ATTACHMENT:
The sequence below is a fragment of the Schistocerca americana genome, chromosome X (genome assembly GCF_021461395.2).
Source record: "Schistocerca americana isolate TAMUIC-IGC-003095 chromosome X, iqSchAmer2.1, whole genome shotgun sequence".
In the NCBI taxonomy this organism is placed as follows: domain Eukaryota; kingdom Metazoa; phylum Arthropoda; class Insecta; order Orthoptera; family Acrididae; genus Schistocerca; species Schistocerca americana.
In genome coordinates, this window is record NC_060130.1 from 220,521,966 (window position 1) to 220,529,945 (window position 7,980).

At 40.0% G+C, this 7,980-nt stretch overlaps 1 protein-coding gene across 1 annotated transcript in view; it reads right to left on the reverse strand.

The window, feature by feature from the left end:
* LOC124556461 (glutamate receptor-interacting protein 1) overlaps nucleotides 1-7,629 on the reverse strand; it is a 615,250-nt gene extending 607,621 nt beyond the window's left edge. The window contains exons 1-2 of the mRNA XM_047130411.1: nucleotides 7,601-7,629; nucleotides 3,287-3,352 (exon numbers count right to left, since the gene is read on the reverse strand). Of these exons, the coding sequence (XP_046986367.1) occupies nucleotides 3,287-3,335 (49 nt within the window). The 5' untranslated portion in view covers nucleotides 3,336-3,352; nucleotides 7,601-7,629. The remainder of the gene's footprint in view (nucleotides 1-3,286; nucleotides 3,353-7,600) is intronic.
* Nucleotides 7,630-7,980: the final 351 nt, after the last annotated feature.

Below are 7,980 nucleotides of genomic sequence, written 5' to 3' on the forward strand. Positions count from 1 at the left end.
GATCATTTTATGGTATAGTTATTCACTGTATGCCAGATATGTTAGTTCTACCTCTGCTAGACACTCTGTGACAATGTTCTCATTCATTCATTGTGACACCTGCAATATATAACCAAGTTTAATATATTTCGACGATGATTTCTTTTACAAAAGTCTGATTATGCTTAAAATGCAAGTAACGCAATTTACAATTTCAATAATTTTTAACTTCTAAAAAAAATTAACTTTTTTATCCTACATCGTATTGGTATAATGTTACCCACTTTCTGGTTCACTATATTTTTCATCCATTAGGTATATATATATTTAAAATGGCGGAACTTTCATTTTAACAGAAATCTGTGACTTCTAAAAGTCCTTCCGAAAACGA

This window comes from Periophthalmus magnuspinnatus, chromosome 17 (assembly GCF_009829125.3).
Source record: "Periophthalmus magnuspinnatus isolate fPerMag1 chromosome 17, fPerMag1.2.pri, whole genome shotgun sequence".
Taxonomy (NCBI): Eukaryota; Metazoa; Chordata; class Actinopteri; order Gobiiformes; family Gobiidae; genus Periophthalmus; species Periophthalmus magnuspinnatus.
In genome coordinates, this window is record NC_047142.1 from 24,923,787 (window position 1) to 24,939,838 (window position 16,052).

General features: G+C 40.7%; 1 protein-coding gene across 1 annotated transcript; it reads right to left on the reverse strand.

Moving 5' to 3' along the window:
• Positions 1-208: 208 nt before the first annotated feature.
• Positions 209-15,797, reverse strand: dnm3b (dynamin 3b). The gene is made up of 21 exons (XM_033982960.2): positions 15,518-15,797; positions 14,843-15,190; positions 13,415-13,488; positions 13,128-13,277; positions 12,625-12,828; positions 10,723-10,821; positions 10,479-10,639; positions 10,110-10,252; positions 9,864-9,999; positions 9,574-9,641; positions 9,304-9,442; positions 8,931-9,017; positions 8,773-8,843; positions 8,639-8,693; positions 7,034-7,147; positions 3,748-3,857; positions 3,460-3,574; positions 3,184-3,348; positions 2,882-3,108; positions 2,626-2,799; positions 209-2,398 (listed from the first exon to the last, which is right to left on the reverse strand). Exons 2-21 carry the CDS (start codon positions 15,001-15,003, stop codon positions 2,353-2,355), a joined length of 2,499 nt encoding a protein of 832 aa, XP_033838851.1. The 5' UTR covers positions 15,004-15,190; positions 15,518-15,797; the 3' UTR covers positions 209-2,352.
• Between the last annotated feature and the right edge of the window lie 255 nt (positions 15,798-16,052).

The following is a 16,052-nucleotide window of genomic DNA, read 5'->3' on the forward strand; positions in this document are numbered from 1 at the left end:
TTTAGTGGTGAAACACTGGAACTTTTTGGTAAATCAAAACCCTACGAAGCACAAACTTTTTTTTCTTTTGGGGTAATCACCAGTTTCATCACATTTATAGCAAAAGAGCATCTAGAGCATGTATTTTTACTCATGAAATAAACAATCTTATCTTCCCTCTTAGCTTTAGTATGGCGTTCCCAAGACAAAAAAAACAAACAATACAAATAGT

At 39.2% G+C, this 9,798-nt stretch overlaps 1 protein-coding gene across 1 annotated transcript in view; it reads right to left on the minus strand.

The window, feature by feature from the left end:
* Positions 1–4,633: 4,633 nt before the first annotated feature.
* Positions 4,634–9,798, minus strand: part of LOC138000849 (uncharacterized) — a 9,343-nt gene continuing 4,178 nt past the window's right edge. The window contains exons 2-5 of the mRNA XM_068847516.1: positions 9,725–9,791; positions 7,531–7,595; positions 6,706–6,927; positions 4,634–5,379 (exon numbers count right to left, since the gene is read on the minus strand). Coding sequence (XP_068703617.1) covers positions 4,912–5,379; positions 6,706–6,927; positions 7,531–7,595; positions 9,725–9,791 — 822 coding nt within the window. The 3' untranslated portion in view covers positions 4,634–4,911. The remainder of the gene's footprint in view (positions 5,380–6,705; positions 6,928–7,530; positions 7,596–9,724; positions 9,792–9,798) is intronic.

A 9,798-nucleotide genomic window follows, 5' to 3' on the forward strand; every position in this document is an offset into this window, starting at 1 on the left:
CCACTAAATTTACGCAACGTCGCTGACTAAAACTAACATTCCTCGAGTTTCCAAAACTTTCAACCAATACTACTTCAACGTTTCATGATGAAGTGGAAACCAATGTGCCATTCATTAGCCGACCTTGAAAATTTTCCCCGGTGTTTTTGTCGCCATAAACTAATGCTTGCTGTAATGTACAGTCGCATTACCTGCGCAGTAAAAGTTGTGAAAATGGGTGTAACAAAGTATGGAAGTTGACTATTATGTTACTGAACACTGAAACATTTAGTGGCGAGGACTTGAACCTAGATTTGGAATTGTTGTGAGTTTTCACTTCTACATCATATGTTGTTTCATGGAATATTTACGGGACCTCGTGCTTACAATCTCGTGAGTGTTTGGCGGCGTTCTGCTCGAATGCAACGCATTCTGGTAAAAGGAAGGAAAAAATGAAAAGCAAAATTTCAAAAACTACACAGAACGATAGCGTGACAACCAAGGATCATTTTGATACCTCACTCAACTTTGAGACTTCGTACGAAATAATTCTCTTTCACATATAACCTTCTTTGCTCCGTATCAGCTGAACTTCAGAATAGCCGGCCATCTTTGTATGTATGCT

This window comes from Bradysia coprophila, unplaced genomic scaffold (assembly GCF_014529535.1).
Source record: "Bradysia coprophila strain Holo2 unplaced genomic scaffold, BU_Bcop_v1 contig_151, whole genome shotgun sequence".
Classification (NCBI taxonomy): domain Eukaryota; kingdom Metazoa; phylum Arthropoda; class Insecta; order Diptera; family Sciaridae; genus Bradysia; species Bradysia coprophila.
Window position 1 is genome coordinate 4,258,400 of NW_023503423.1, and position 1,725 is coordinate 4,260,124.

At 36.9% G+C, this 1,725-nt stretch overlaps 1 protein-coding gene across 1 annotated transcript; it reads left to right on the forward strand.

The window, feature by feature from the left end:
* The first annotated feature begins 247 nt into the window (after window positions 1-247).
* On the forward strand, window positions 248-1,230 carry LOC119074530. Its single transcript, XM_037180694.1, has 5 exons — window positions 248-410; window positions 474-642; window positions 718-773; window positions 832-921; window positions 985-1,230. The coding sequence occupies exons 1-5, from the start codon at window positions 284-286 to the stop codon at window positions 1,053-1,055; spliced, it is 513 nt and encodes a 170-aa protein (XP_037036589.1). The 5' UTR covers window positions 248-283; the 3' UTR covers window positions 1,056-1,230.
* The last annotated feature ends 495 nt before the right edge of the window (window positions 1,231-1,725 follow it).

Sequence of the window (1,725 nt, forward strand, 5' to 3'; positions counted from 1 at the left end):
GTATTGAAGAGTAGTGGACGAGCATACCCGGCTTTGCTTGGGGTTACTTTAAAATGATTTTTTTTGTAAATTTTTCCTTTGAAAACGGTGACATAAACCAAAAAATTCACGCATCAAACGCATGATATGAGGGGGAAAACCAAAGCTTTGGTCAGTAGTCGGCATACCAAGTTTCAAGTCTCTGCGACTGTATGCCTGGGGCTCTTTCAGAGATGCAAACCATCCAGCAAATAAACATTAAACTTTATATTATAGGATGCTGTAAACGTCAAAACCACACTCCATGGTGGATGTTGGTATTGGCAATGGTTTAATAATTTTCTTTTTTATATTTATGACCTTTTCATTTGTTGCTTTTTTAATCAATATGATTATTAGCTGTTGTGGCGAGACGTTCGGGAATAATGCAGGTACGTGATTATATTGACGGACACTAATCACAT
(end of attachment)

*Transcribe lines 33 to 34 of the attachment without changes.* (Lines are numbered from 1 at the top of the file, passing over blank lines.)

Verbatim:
The window, feature by feature from the left end:
* The first annotated feature begins 247 nt into the window (after window positions 1-247).